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NATO/Russia: Joint Council Meets For First Time Today

New York, 26 September 1997 (RFE/RL) - NATO and Russian foreign ministers meet in New York for the first high-level session of the NATO-Russia Permanent Joint Council today with very different hopes and goals.

The West is looking to gain Russia's trust and cooperation, while Moscow seeks power and influence over NATO operations.

As soon as the NATO-Russia Foundation Act setting up the council was signed in Paris in May, President Boris Yeltsin boasted that Russia now has a say in NATO decisions. And U.S. Secretary Madeleine Albright was compelled to explain repeatedly to western critics that "Russia has a voice, not a veto" in NATO affairs.

But in today's carefully staged event, the emphasis will be on the start of a new constructive relationship between Russia and NATO.

There will be plenty of celebratory smiles and warm handshakes as the 17 ministers pose for their inaugural photograph.

They are meeting on neutral ground -- in the high-ceilinged chamber of the United Nations Economic and Social Council. The session will be chaired jointly by Russian Foreign Minister Yevgeny Primakov and NATO Secretary General Javier Solana.

U.S. State Department spokesman James Rubin said Thursday that peacekeeping in Bosnia will be a major item on the agenda.

NATO officials say they want a common united front on the main challenges in Bosnia concerning war criminals, stopping inflammatory propaganda and other misuse of the media, and implementing results of the recent municipal elections.

A NATO official told reporters Thursday that "at this delicate moment, NATO-Russia cohesion is crucial -- we need similar clarity in our objectives and to send the message that NATO and Russia share common aims."

That would mean no more complaints in Moscow about NATO's new assertiveness in Bosnia and failure to consult its actions with Russian officials.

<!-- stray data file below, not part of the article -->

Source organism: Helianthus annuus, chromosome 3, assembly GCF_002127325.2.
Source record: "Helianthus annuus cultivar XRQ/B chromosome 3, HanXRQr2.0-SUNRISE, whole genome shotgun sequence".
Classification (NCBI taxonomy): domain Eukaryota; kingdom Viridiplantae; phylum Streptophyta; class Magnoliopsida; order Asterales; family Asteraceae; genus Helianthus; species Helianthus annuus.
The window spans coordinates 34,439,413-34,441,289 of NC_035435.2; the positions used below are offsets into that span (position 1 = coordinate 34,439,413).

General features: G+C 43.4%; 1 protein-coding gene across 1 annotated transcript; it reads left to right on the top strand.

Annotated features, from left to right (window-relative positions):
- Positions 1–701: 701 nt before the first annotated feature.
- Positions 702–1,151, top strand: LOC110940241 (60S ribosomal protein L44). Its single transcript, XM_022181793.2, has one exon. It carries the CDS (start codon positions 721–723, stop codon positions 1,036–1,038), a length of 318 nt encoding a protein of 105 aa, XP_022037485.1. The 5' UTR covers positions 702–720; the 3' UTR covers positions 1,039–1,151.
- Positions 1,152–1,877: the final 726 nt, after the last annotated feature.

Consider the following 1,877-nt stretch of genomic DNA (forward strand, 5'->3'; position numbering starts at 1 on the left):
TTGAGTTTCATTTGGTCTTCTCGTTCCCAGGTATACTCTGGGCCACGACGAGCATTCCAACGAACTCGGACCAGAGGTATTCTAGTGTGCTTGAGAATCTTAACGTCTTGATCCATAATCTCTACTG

The official said NATO has been trying to improve communciations with Russia.

"We can't guarantee the consultations will produce an agreement but we are consulting to make sure our Bosnian policy does not produce any surprises," he said.

After top level talks with Primakov earlier this week, U.S. officials emphasized agreement on Bosnia policies. But there still appear to be major gaps in the perceptions of the two sides.

Three days ago, after the meetings with president Bill Clinton and Albright, Primakov said in an address to the UN General Assembly that Russia does not approve of force in peacekeeping operations unless approved and supervised by the UN. That seemed to be a clear criticism of NATO's recent toughness in dealing with Bosnian Serbs.

Primakov also said the Founding Act was a painful compromise that has not changed Russia's negative view of NATO expansion plans, which he said ignores current realities.

Russian officials say today's meeting will be a test of how sincere NATO is about creating a new relationship of equal partners.

Primakov is expected to express Russia's interest in having an equal voice in decisions on future peacekeeping operation. The NATO official did not rule out such a possibility.

He said some operations might be limited to only NATO's command and in others Russia or Ukraine might be offered a role as a partner.

Other important items on today's agenda are a discussion of military cooperation and consultation, and developing a work program and agendas for future meetings of the Council.

Like NATO, The Russia-NATO Council is to meet twice a year at a senior level with ministers and once a month at the ambassadorial level.

U.S. officals say that a good part of today's discussion will be devoted to planning the mechanisms and content of future meetings of the Council.

More military contqcts are also on the horizon. Early next month, senior NATO and Russian defence officials plan to meet in Maastricht in the Netherlands and Russia is opening a permanent military mission in the Belgian capital Brussels, the site of NATO headquarters, where all NATO members have national representations.